- It states which methods you plan to use when conducting research.
- It defines the timeline for completing the work: the dates on which you plan to deliver the research results, as well as the format in which you’ll deliver them (whether it will be a written report, a presentation, or a workshop).
Engage the whole team in the research process
Ideally, everyone who has input into design decisions should participate in user research.
When the whole product team gets immersed in the research process, this increases the chances that results will be valuable for them.
Here are a few practical recommendations that you can follow to engage the team in the process:
- As soon as you get your first reliable results, it’s a good idea to run a brainstorming session with a product team. During the session you can present your findings, discuss them, and get agreement (or counter-arguments) on their implications.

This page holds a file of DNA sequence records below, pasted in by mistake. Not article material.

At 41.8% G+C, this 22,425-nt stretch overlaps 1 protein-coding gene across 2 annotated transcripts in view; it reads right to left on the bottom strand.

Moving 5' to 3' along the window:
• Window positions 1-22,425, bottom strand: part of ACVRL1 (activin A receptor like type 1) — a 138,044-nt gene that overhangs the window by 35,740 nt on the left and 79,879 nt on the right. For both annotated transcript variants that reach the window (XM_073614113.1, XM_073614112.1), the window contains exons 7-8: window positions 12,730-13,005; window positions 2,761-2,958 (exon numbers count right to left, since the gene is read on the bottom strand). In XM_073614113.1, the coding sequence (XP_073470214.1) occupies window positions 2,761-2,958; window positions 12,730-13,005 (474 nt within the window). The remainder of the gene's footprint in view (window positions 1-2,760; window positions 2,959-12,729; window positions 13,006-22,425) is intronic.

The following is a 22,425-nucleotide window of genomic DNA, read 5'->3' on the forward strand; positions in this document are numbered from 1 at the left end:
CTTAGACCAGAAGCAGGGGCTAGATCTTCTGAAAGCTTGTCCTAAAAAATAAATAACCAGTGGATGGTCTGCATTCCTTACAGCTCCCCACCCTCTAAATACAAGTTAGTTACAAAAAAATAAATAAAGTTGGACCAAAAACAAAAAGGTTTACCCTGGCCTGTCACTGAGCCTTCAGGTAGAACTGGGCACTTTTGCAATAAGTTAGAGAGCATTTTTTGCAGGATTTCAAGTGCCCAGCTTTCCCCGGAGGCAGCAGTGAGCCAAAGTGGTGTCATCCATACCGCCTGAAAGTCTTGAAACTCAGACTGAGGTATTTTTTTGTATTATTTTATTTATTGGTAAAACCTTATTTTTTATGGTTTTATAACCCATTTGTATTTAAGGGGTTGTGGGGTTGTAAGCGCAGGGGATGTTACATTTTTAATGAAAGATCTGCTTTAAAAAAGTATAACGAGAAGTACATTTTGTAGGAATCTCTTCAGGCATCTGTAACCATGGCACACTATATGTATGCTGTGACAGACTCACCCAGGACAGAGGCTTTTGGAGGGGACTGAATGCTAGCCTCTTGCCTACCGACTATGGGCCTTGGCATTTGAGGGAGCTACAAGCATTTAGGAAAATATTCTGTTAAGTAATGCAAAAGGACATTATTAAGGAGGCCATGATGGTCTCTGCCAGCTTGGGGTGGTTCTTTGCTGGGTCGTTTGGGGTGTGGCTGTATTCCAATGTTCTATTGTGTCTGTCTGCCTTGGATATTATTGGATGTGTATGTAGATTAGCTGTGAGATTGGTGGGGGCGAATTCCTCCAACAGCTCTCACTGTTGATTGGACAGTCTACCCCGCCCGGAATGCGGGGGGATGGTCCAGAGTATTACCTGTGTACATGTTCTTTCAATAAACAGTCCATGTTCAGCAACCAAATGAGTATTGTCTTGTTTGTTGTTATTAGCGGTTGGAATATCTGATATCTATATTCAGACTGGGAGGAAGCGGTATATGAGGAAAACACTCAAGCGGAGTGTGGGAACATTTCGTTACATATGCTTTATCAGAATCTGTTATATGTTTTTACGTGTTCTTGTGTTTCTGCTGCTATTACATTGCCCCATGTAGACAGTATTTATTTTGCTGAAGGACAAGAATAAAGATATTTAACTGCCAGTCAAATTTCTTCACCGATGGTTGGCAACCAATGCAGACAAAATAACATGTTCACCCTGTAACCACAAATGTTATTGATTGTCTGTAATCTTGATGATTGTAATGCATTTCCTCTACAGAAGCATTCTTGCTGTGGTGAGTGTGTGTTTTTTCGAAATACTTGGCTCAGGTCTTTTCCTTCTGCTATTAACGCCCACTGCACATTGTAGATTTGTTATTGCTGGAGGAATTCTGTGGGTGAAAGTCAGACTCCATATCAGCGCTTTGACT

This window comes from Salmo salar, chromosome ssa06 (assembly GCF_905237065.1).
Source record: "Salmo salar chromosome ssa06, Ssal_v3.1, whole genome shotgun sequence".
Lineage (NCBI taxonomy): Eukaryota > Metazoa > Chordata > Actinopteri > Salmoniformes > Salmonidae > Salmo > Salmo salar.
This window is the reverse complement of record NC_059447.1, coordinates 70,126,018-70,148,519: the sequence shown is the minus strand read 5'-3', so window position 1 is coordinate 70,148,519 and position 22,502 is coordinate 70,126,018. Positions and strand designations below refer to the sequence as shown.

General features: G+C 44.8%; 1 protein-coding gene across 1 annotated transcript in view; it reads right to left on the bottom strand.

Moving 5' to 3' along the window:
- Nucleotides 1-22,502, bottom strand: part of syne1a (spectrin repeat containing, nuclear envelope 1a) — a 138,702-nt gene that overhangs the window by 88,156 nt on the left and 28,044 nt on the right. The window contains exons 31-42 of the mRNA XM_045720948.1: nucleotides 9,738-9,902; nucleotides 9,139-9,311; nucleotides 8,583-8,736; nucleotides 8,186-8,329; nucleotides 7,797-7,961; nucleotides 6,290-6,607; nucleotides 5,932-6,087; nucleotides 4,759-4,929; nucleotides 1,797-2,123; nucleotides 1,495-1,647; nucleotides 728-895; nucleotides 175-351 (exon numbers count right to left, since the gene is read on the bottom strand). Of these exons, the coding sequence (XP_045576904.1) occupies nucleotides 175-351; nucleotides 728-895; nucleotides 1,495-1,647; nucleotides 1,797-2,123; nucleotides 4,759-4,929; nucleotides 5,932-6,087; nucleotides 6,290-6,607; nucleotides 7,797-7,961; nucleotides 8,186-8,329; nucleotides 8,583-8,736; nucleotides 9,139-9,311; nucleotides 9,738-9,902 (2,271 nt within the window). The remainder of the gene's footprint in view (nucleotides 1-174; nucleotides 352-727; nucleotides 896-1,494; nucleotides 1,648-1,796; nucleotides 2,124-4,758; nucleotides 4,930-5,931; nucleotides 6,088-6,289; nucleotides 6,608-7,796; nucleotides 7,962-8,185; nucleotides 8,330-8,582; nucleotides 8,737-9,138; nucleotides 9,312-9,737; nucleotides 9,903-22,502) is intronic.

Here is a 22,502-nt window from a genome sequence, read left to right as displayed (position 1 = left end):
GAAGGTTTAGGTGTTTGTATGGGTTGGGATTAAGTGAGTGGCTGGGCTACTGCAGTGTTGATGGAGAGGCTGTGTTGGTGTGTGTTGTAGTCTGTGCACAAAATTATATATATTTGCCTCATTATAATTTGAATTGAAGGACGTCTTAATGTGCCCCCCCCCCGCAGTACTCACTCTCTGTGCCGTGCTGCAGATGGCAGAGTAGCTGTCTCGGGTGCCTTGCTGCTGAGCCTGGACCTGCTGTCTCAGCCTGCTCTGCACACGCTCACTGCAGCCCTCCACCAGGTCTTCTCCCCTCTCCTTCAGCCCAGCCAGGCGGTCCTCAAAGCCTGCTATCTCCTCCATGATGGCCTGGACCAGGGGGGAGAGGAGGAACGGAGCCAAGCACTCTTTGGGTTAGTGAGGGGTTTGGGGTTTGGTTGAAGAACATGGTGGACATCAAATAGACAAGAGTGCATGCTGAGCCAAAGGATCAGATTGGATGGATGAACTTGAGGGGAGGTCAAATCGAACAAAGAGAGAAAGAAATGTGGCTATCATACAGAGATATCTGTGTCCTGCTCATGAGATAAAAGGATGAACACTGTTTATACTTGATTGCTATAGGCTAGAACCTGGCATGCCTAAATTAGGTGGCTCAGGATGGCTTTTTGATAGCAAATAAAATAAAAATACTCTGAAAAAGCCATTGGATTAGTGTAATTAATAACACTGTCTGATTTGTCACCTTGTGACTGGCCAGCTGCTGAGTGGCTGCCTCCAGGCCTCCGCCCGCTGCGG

- Encourage project team members and stakeholders to participate as observers in user research and usability testing sessions. There’s a better chance the team will accept the findings when they’ve experienced the research firsthand.
2. Prepare your research findings (create a report)
Once you’ve collected rich data from your research sessions, you’ll need to identify the valuable insights that address your primary goals.
Provide research as a deliverable
While it might be tempting to skip over preparing a formal deliverable, it’s better to avoid that temptation. Not producing any documentation of research findings is the wrong approach; here’s why:
- Firstly, there won’t be any record of research findings for later use; the knowledge acquired just stays with the researcher. It’s wrong to rely on memory because human memory is fallible (even the perfect researcher can easily forget important details).
- Secondly, the approach won’t work in the long-term. When a researcher moves on to another project or leaves the company, the only source of information is lost.
Having a good research report is beneficial for both researcher and the team/stakeholders. Reports can be used as project documentation. Good reports contain enough detail and context that anyone who isn’t familiar with the project can read the research findings and understand them.
Keep raw research data to yourself